1. Data as at 31 December 2022. Source: Morningstar Direct. The investment universe includes active open-ended funds and Australian Insurance funds, excludes money market funds, excludes fund of funds, excludes feeder funds but Japan-domiciled feeder funds are included, domicile countries exclude China. Active funds are defined as non-index funds, and managers have been ranked by their branding name. Manager assets under management has been broken down by underlying funds’ global broad category group. This excludes segregated accounts.
This material has not been reviewed by the Securities and Futures Commission of Hong Kong.
All data as at 31 December 2022 in US$ terms and attributable to Capital Group, unless otherwise stated.
Capital appreciation: Capital appreciation is a rise in the value of an asset based on a rise in market price. It occurs when the asset invested commands a higher price in the market than an investor originally paid for the asset. The capital appreciation portion of the investment includes all of the market value exceeding the original investment or cost basis.
Commodities: Basic goods used in commerce that are interchangeable with other goods of the same type. For investors, commodities can be an important way to diversify their portfolios beyond traditional securities.
Correlation: A statistic that measures the degree to which two variables move in relation to each other.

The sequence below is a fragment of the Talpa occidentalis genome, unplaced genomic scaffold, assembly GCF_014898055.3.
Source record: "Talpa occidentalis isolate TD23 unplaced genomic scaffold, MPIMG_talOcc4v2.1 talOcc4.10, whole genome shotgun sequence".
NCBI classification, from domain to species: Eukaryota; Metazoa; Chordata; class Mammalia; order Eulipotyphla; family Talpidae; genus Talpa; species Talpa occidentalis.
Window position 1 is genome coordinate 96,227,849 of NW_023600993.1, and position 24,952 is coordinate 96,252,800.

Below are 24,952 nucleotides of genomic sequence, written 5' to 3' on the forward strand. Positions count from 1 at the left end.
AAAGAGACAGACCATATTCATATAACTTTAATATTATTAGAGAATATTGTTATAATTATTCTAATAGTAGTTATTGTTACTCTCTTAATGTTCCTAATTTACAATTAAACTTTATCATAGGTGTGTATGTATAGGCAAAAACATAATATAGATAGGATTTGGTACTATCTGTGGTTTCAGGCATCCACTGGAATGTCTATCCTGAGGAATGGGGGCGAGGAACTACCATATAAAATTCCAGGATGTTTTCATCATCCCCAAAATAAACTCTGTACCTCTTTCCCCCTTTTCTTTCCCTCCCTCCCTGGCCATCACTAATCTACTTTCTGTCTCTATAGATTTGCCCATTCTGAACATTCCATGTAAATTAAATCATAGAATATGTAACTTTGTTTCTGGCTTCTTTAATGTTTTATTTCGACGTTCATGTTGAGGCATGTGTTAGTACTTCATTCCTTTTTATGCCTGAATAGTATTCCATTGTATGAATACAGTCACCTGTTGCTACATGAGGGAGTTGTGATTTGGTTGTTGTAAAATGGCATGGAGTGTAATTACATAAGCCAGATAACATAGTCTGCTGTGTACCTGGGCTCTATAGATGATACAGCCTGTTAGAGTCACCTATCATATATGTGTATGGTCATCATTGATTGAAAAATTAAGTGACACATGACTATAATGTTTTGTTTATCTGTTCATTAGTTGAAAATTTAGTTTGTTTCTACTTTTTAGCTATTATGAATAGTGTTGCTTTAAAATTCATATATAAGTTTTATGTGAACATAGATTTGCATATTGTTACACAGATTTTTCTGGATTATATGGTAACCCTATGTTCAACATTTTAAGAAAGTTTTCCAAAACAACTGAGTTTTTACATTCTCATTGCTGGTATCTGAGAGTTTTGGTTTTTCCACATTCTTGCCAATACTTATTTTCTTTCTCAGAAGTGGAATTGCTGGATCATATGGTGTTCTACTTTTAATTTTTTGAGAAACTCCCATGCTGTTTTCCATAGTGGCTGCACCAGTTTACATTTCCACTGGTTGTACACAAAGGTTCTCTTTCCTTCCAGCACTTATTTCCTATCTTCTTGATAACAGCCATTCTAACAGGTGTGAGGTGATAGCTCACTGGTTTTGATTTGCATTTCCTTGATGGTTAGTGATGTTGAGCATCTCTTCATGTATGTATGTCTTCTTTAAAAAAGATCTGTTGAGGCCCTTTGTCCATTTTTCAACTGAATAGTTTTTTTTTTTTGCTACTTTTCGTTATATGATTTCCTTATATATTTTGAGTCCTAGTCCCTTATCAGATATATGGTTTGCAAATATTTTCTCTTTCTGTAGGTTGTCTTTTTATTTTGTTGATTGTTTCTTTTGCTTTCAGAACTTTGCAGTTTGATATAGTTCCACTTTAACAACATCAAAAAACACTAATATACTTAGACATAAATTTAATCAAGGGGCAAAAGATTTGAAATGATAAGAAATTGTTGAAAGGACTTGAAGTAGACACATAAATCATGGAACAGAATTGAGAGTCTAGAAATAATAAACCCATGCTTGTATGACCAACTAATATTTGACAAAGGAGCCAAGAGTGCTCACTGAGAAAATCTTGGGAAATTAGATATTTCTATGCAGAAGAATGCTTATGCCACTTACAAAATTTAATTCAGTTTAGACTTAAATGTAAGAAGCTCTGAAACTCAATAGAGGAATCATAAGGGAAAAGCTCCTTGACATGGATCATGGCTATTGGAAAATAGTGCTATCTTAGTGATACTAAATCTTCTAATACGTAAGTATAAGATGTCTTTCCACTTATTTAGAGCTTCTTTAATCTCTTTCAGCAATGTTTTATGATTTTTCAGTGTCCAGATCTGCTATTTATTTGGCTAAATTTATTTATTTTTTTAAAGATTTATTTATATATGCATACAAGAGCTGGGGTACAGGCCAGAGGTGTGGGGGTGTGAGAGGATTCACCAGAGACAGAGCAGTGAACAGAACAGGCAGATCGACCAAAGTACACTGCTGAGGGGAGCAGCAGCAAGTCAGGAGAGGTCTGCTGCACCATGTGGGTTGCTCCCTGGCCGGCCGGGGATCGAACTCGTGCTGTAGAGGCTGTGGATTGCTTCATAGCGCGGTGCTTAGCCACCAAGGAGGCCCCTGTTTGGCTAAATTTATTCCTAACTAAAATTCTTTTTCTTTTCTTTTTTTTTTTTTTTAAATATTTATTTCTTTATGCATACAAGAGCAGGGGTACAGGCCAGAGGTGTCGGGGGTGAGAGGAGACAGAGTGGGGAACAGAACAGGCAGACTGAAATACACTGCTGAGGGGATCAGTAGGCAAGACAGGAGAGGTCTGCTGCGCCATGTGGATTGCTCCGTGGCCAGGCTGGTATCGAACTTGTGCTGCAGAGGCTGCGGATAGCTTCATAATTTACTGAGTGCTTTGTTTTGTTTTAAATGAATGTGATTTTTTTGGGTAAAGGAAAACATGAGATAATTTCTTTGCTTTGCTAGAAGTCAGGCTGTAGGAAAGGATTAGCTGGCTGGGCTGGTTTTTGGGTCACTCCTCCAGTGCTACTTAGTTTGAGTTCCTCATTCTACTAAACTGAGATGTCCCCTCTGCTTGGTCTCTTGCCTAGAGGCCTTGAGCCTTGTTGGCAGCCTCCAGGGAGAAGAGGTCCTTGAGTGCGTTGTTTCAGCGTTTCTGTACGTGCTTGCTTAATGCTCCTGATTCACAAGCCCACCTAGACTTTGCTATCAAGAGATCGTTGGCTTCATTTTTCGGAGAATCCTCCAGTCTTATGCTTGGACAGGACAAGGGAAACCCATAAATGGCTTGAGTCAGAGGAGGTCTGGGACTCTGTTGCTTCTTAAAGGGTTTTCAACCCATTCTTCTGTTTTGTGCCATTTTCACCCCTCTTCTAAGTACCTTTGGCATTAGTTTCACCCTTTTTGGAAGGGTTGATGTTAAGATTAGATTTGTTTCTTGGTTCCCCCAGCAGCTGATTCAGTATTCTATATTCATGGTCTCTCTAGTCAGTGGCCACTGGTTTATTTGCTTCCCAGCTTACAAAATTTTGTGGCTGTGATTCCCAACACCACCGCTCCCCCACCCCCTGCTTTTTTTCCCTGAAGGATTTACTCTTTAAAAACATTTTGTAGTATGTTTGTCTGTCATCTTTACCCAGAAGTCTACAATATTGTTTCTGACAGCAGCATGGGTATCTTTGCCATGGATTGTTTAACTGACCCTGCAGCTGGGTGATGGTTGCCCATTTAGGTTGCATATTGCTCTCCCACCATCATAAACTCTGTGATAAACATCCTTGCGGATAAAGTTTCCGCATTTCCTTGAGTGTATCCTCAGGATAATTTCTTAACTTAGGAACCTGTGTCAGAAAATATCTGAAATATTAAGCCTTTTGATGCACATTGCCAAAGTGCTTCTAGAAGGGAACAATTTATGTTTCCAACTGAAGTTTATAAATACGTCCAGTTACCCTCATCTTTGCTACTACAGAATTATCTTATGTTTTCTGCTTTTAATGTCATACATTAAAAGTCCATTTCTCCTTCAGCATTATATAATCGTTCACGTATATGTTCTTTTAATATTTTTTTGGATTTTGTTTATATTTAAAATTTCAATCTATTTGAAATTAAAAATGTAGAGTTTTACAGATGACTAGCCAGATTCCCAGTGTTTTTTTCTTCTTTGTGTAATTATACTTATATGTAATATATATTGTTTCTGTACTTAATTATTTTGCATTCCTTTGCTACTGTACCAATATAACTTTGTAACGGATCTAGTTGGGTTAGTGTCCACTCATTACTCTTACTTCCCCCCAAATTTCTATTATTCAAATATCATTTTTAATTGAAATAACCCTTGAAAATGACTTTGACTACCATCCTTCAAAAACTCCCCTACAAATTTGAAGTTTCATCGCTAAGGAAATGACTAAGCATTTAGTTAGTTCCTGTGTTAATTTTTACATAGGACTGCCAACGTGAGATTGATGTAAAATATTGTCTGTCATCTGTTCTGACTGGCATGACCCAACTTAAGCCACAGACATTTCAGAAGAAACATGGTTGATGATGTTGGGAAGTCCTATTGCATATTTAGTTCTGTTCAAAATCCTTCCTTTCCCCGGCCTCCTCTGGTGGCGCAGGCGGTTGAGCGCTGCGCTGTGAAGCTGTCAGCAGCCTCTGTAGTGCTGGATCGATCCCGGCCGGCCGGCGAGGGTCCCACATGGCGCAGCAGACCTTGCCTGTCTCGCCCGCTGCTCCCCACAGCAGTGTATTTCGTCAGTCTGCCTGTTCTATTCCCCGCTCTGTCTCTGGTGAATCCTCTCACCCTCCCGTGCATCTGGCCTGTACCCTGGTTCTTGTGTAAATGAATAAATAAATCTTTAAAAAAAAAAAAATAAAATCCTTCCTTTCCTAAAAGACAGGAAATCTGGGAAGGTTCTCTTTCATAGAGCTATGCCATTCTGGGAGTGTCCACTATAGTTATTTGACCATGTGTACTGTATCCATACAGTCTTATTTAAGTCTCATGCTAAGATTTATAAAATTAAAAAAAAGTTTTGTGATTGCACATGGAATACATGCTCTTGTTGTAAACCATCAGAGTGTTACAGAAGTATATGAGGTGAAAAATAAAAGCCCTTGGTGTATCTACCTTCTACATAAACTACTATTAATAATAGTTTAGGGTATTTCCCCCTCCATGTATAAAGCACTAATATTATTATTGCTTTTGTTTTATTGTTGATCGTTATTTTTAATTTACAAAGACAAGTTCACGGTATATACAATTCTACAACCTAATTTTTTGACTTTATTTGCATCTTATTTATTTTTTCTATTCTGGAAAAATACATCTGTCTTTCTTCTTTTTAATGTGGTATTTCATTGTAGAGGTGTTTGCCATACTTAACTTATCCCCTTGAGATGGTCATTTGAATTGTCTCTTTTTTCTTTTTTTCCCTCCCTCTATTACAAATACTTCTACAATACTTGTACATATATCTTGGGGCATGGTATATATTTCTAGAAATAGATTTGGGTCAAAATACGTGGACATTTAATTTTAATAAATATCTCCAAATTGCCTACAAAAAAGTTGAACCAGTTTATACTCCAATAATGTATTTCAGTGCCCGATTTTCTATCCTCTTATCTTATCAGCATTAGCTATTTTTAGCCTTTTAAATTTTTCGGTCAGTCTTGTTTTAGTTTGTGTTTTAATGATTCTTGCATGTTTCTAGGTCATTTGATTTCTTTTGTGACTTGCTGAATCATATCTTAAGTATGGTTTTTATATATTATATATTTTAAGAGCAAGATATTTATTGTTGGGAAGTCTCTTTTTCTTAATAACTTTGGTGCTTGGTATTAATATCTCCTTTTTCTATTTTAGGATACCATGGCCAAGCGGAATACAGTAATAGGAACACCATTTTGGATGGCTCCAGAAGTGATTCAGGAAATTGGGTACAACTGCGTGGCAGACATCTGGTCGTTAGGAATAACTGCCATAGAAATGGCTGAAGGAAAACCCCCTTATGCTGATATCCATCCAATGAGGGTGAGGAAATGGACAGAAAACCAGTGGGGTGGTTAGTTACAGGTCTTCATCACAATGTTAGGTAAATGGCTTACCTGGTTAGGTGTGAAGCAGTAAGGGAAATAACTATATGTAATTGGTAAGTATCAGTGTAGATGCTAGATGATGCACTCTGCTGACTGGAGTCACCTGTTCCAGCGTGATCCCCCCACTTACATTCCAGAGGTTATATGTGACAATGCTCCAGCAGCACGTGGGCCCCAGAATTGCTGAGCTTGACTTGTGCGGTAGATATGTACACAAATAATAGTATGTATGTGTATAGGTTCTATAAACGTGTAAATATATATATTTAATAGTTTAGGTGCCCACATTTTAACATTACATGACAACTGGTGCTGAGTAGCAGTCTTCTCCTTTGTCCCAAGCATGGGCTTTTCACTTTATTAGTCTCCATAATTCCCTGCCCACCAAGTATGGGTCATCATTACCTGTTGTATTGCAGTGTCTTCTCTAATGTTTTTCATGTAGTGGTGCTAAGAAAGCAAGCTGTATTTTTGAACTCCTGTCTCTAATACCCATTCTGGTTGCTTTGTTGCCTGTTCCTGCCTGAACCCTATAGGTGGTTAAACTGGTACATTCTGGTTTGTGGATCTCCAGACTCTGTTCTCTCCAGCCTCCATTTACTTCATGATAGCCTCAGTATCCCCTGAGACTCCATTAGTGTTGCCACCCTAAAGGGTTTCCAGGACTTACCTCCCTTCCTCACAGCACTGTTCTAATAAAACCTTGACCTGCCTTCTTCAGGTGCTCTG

Current income: Refers to cash flows that are anticipated in the immediate to short term. Current income investing is a strategy that seeks to identify investments that pay above-average distributions.
Dividend: A sum of money paid regularly by a company to its shareholders out of its profits (or reserves).
Growth company: A company that is expected to grow sales and earnings at a rate significantly above the average growth for the market.
Index: An index represents a particular market or segment of it, and is a tool used to describe the market and compare returns on specific investments.
Inflation: The rise in the prices of goods and services, as happens when spending increases relative to the supply of goods on the market – in other words, too much money chasing too few goods.
Inflation-linked bonds: Also called Treasury Inflation-Protected Securities in the US, these bonds pay interest that is linked to an underlying index, such as the Consumer Price Index (CPI).
Investment grade bonds: A bond issued by a corporation or sovereign that has been awarded a ‘Baa3’ or higher credit rating by Fitch, or ‘BBB-’ or higher credit rating by Standard & Poor’s or Fitch.
Mortgage-backed security: A mortgage-backed security is an investment similar to a bond that is made up of a bundle of home loans bought from the banks that issued them. Investors in mortgage-backed securities receive periodic payments similar to bond coupon payments.
MSCI ACWI: MSCI All Country World Index.
Real estate investment trust (REIT): A company owning and typically operating real estate which generates income.
Securities: Fungible and tradable financial instruments used to raise capital in public and private markets. There are primarily three types of securities: equity – which provides ownership rights to holders; debt – essentially loans repaid with periodic payments; and hybrids – which combine aspects of debt and equity.
Value company: A company that appears to trade at a lower price relative to its fundamentals, such as dividends, earnings or sales.
Yield: Yield is the income returned on an investment, such as the interest or dividends received from holding an asset. The yield is usually expressed as an annual percentage rate based on the investment’s cost, current market.